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Baroness Faithfull: My Lords, does the Minister agree that we should recognise good work when good work is done? I refer in particular to the West case. According to the Bridge report, a policeman on the beat knew the family, knew friends in the neighbourhood and heard what children were saying. That led him to the house in Cromwell Road. He later pursued the matter to such an extent that inquiries were made and the present case was brought to court.
Baroness Blatch: My Lords, it would be inappropriate for me to comment on any particular act of a personal nature. There is scope within the police forces for the chief constable, or the commissioner of police in the Metropolitan Police, to recognise commendable or brave service. There are other awards outside the police forces--the Queen's Gallantry Medal, the George Medal, the George Cross and a commendation for bravery, which includes bravery in the air.
Lord Mottistone: My Lords, as regards the Queen's awards as opposed to local awards, is it not the case that they are made extremely late because so much procedure has to be followed? In the case of the police, the law must first take its course before those who have been brave are so awarded, but by the time the award is made the whole matter has been forgotten. When there is a clear piece of great gallantry by a policeman, regardless of what happens to the criminal afterwards, the process should be speeded up and awards made quickly.
Baroness Blatch: My Lords, that is certainly a point which could be taken into account when my right honourable friend looks at the way in which the system is working. However, it is worth noting that the highest awards are given sparingly for exceptional acts of bravery and that they are considered against strict criteria. So that it is not just Home Office officials who are involved, the original reference comes from the police force itself. It is considered by officials, and advice is taken from the inspectorate. It then goes to the Cabinet Office, moves on to the George Cross Committee and is finally considered by Her Majesty the Queen. That happens in the case of the highest awards.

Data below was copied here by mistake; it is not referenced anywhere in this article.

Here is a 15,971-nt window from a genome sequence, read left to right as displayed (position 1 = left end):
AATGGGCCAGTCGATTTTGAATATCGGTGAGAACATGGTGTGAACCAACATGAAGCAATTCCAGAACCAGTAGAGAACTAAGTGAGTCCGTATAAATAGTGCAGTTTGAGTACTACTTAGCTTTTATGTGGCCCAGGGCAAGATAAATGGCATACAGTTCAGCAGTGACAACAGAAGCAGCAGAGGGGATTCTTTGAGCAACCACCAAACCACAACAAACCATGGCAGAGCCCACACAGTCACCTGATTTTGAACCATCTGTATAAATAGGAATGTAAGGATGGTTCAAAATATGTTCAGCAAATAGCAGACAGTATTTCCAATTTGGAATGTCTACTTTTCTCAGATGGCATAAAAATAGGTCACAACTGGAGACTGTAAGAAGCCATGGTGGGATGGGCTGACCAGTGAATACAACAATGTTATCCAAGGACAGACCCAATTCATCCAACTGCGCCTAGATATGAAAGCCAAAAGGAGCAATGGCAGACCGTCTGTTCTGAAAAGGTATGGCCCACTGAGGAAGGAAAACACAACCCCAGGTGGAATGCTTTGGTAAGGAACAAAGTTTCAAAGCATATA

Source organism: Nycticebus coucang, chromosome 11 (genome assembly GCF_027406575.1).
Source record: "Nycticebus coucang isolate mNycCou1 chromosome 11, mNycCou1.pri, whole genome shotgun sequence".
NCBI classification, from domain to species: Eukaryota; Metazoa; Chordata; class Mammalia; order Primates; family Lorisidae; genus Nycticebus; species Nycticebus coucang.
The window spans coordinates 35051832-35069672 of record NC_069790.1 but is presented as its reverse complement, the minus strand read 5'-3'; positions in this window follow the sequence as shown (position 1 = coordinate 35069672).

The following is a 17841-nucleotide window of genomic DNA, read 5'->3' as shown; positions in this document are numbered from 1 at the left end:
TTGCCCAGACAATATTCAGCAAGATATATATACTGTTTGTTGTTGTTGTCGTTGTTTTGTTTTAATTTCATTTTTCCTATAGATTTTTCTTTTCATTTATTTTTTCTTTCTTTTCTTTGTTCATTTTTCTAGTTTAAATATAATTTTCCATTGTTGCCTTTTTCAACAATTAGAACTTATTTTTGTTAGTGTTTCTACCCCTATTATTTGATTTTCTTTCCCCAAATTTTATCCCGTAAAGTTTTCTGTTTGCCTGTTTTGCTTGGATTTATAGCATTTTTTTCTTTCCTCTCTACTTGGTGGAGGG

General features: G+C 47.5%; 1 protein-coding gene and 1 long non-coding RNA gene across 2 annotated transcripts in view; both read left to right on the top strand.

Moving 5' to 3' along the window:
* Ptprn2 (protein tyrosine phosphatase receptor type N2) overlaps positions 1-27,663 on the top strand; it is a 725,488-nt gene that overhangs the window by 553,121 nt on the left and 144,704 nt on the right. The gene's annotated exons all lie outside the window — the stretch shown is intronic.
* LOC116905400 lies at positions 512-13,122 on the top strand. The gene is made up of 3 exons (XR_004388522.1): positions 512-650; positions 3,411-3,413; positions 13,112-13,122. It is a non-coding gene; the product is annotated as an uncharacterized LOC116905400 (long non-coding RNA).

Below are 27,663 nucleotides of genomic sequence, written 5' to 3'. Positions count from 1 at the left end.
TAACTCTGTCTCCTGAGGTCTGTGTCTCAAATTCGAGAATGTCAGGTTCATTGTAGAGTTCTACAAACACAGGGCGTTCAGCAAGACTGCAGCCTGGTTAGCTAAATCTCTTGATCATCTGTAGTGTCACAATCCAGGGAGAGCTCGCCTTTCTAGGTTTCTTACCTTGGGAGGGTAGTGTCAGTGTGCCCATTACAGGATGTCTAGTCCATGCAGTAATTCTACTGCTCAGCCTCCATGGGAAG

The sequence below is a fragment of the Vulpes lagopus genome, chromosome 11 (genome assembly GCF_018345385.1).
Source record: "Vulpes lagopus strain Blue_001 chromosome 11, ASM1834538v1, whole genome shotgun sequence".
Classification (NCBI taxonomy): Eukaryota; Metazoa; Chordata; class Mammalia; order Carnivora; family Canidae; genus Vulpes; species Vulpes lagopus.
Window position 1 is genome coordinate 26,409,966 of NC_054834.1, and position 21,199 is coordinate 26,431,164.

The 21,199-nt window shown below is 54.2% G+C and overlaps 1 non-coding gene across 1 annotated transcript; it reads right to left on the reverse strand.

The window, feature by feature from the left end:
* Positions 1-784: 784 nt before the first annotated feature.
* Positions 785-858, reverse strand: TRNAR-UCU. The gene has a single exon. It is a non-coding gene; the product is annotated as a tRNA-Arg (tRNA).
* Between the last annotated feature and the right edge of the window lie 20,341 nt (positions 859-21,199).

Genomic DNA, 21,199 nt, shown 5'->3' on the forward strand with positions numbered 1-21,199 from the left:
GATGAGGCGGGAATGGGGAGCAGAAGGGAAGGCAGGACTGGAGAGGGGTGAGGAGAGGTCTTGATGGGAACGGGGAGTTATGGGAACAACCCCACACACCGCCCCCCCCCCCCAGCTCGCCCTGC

Lord McIntosh of Haringey: My Lords, I quite understand why the Minister did not wish to refer to a particular act of bravery in Gloucester. However, will the noble Baroness acknowledge--as I am informed--that the police officer concerned was a woman, although the person was referred to as "he" in the noble Lord's
Baroness Blatch: My Lords, my understanding is that these awards are given irrespective of rank. They are related entirely to the particular act of bravery. However, as regards the particular case that was brought to our attention, I suspect that that is more commendable service than an act of bravery.
Lord Lucas: My Lords, the Government receive all reports from the World Meteorological Organisation on the state of the ozone layer over Antarctica. Those reports indicate that, this year, the Antarctic "ozone hole" developed earlier than usual. However, in many other respects, the pattern of depletion has been similar to that of recent years. Some year-to-year variation is to be expected due to fluctuations in meteorological conditions.
Lord Campbell of Croy: My Lords, I am grateful to my noble friend the Minister for his Answer. As it was the British Antarctic Survey which first observed and reported the depletion of the layer, are the British Government leading the quest for possible action--for example, at the international conference taking place this week? Is my noble friend aware of recent increases in skin afflictions reported in the extreme south of South America which are probably due to the reduction in protection from ultra-violet rays?